I have typed out a few titles to this post after running through ideas in my head… “Life Isn’t Fair + Neither Am I” or maybe “Love Is Washing My Hair”. Silly quips to grab your attention, but for now I’m leaving it blank.
Today I was on a call for work, and my co-worker told me she taught her sons that fair is where you get cotton candy – it’s not life. Even when you are doing the right things for the right reasons, life can feel overwhelmingly cruel and difficult. Side note: I have, on more than one occasion, cried to Travis that I don’t understand why everything feels like Job in the Bible. I digress.
On Monday I had a port placed in my upper forearm after my doctor confirmed that we will be continuing with bi-weekly infusions for at least another year. After more than a decade of continual vein access, my small + rolling guys just do not want to cooperate + make treatment painful/stressful/unpleasant. I knew that making the choice to implant a medical device is not a small one to be taken lightly. But I also wasn’t expecting to have this much down-time afterwards.
Down-time is also code name for “Kait is now beginning to enter a time that could quickly turn into an existential crisis”. Add in the lovely combo of my strong emotional reaction to anesthesia (I’m a crier) + a sore/bruised/uncomfortable arm + the myasthenic reactions to sedatives + antibiotics, and I have been a real peach these last few days.
Here are the things that have bubbled over, simmered down, and left me with an idea of what is going on in my heart.
- Making the decision to get a port was like finally changing my Facebook status from “its complicated” to “in a relationship” – even though I know that I’ll be treating my disease for life, getting to the point of choosing to have a medical device implanted feels like a bit like making it “official”.
- I will always be fighting against the feeling of missing out or being behind. Being away from work for 3 days has allowed these insecurities resurface, like a little ember waiting for the right wind to kick it up and start a fire. Side note: I’ve only mostly been away from work. I checked in with my team in post-op recovery because I am that person.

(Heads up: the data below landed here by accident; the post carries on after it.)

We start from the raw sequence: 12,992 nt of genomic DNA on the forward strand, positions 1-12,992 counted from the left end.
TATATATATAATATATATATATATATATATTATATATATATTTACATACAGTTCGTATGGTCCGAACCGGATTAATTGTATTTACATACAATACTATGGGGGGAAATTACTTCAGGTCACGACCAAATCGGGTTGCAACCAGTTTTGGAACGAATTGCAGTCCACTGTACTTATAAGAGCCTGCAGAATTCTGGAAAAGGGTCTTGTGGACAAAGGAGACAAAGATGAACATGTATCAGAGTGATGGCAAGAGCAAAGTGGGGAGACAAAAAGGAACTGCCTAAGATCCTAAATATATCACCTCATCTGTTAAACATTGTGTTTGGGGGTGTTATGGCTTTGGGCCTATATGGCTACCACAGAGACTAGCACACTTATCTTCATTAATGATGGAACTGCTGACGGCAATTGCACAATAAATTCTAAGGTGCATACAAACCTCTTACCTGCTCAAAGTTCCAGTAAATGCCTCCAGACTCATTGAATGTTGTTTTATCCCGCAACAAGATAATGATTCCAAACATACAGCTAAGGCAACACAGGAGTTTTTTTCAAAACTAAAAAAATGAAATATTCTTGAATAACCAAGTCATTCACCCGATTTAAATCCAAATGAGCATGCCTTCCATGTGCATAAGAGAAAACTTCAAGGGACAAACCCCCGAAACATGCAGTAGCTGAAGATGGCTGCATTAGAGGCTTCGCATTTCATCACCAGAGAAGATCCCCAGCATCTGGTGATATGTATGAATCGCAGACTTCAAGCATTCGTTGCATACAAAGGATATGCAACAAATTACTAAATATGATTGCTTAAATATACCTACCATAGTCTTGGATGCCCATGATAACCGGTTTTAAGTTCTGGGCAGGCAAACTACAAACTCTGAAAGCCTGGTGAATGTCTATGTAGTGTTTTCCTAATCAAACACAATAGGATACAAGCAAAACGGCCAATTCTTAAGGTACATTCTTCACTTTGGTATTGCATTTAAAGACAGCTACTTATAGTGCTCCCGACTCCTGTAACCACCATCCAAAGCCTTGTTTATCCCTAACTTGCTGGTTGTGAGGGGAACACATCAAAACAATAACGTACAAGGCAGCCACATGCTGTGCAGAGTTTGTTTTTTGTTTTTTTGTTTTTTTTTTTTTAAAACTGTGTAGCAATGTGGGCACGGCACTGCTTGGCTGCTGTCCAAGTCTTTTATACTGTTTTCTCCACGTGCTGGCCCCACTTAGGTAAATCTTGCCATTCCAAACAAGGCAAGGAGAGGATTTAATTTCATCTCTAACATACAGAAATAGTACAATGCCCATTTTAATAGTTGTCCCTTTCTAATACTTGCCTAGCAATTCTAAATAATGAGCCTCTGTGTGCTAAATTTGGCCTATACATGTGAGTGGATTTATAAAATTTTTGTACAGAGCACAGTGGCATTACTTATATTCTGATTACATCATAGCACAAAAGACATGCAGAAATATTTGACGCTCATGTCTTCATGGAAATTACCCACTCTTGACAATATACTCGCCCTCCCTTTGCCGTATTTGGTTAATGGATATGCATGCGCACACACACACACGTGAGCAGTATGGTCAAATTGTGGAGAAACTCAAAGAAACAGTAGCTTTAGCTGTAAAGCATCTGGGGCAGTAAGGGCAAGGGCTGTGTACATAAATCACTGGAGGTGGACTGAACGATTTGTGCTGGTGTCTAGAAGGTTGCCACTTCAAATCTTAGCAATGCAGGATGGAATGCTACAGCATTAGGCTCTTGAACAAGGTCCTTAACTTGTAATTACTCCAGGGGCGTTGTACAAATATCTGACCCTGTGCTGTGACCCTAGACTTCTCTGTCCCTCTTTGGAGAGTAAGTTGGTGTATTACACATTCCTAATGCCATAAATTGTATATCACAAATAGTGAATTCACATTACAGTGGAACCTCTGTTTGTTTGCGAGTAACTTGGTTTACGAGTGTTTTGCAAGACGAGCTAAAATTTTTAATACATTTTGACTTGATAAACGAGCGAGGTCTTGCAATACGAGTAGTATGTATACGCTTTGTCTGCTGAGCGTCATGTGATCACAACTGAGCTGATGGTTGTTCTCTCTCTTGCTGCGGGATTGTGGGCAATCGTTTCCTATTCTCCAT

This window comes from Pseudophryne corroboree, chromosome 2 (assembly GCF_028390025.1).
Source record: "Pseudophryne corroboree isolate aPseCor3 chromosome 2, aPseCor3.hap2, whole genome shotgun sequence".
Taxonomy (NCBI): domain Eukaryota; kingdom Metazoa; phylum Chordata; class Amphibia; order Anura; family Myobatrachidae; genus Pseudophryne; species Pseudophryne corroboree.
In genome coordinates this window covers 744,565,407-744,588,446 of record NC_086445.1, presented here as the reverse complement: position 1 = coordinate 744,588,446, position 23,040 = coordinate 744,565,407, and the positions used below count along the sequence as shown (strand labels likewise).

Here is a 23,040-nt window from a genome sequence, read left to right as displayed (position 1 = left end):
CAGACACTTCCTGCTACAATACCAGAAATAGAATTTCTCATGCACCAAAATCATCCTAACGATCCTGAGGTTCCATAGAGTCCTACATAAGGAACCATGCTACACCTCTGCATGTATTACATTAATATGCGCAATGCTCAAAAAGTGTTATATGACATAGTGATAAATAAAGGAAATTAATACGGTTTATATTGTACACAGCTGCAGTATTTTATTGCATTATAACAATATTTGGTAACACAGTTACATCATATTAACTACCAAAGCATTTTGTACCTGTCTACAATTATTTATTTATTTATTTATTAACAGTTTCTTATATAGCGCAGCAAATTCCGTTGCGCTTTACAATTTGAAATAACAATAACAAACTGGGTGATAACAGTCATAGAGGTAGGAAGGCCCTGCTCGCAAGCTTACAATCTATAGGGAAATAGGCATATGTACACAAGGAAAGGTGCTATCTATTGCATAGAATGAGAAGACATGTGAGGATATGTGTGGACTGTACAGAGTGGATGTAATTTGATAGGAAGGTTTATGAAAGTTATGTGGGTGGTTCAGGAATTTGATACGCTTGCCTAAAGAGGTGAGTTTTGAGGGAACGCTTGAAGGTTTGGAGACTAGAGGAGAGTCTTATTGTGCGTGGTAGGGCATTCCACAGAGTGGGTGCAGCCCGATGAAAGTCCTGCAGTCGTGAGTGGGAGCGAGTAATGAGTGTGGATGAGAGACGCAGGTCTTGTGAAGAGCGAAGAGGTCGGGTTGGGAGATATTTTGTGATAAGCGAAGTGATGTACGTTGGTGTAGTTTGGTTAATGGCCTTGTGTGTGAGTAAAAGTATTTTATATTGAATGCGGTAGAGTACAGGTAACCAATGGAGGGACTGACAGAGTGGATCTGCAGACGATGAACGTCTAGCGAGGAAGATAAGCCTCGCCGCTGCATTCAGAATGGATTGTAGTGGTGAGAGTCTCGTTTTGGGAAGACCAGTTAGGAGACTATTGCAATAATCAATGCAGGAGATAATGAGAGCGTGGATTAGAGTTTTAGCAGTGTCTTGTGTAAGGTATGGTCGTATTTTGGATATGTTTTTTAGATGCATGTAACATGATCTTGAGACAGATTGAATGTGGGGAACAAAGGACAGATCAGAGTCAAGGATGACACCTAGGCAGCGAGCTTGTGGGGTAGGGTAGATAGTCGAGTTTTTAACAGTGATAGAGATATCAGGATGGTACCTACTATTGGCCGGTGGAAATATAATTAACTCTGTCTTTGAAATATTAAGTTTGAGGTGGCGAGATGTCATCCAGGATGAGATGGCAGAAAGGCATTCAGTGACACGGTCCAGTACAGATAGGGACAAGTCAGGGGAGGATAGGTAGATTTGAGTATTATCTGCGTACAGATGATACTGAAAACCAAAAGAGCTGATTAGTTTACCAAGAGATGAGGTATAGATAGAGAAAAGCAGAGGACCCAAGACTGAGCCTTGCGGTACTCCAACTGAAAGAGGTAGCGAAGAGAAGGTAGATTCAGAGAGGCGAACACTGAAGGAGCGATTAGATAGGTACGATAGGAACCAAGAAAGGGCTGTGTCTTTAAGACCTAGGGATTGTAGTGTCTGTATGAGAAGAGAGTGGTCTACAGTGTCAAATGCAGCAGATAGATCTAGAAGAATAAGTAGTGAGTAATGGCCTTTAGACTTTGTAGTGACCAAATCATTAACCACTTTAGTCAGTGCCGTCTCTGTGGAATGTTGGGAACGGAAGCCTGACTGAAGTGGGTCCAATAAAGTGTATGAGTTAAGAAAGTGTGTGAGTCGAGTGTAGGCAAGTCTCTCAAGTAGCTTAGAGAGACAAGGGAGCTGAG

- I know I cannot do it all, all the time, and yet I still think that I should be able to work full time, paint full time, manage my health, be an MG advocate, be an active church participant, do my laundry every day, x, y, and z. I know there is no shame in scaling back my business + taking on less commissions. But part of me feels like I can’t quite raise that white flag without looking like a total fraud, like writing on my future tombstone – Here lies Kait, the artist who always was a side hustle hobbyist.
I have people walking this with me. Like Travis, who saran-wrapped my arm tonight + washed my hair over the sink with my favorite shampoo set so I could feel just a little bit more normal. He drove me 4 hours round trip for a 45 minute procedure + made waffles for dinner because nothing else sounded good at the time. He set me up on our comfortable day bed propped up with all kinds of pillows + slept on our (incredibly) uncomfortable couch we refer to as “the dog’s bed” just in case I needed something.
There are also friends who walk this weird road of balancing health + a creative business + life demands/responsibilities who have made this week much more bearable. It is easy for me to get lost in my head with these emotions + insecurities, and being able to connect with friends who know makes it that much less of a burden to bear.
I know that I love painting. I love my job. I love serving others. I don’t love having to ask others for help, or feeling like my health is a hindrance. But it’s teaching me a lot about grace + intention + gratitude. And maybe it will always be a cycle of trying to fight against the things that make me feel inadequate. For now, I’ll hope that some freshly washed hair will soften some of the overwhelming parts of this week.